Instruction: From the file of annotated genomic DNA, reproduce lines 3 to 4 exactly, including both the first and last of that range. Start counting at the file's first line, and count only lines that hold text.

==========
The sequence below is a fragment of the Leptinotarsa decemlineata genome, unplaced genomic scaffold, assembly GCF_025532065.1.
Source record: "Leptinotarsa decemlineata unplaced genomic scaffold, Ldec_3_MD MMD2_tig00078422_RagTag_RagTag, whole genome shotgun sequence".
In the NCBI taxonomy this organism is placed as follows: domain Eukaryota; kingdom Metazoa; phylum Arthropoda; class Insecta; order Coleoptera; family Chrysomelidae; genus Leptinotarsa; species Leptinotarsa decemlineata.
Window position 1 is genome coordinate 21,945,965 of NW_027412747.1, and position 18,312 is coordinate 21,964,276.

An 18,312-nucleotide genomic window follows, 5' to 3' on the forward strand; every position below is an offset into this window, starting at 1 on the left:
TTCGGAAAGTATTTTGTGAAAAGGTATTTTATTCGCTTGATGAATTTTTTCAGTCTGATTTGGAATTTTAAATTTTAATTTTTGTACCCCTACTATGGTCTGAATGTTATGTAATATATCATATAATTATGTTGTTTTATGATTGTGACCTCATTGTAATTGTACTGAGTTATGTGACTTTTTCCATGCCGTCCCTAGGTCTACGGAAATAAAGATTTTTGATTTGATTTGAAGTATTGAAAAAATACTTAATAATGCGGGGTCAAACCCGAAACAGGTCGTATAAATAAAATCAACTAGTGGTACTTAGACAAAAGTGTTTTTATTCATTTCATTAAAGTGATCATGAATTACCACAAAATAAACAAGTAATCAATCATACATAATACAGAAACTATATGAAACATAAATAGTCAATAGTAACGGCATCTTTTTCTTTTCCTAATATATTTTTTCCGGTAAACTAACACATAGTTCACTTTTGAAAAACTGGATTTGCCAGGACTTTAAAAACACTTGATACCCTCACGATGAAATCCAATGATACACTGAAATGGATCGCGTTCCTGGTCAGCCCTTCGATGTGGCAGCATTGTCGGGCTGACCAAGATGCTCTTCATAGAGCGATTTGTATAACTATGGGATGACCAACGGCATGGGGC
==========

In the NCBI taxonomy this organism is placed as follows: domain Eukaryota; kingdom Metazoa; phylum Arthropoda; class Insecta; order Coleoptera; family Chrysomelidae; genus Leptinotarsa; species Leptinotarsa decemlineata.
Window position 1 is genome coordinate 21,945,965 of NW_027412747.1, and position 18,312 is coordinate 21,964,276.